As previously stated; poor digestion can lead to problems with insufficient oil in the body generally and the skin in particular, leading to dandruff. However, poor digestion can also lead to other problems, namely accumulation of toxins (from putrefaction of undigested proteins in the large intestine) and also overgrowth of fungi and other pathogens (for example Candida albicans) leading once again to toxin build-up.
Toxins of various types can accumulate in the body, leading to metabolic problems that can cause dandruff. The most common toxins are alcohol and artificial additives, but exposure to excessive levels of environmental toxins such as cleaning solvents and aerosol propellants can also be a problem.
One of the less common reasons for dandruff is a fungal infection of the scalp.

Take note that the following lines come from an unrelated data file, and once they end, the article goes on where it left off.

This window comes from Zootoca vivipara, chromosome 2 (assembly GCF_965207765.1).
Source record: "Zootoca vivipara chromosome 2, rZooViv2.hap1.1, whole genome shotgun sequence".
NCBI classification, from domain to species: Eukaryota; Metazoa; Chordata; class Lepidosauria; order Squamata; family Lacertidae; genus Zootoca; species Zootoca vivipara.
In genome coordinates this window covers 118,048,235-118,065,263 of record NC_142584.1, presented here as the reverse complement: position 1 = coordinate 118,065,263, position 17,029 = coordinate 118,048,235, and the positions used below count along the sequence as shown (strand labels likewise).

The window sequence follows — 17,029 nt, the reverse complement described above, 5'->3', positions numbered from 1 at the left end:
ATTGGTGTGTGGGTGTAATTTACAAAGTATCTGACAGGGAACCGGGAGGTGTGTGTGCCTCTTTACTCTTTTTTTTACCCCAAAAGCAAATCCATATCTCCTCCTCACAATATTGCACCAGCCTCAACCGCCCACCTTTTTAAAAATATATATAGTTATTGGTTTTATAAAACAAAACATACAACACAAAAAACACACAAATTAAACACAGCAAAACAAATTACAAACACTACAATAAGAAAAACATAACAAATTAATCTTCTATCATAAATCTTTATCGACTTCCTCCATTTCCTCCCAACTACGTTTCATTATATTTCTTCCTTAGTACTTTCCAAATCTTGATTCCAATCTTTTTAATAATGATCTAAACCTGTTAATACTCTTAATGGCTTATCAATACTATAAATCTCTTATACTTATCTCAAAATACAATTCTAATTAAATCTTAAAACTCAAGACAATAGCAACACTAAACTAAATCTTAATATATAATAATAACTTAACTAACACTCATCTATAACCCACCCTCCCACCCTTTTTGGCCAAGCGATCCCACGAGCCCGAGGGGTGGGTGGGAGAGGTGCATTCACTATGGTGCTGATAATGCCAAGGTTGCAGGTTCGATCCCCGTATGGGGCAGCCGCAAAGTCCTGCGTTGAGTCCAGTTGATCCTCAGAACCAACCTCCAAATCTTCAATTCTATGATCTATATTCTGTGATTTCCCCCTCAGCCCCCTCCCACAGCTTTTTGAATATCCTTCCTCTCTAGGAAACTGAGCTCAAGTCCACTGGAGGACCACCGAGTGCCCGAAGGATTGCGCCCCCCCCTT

One of the places where this skin condition can show up is the scalp. If this happens, it often looks like very severe dandruff. Psoriasis is often caused by a liver under stress because of low-level infection or, more commonly, regular use of large amounts of alcohol or slightly excessive amounts of common drugs such as paracetamol (acetaminophen). It is fairly common for people who suddenly change to a vegetarian diet to develop psoriasis; the body can handle the fats in plant sources, but needs time to adapt to not having a supply of ready-made EPA and DHA, the forms of omega-3 oil that the body actually uses and are found in oily fish.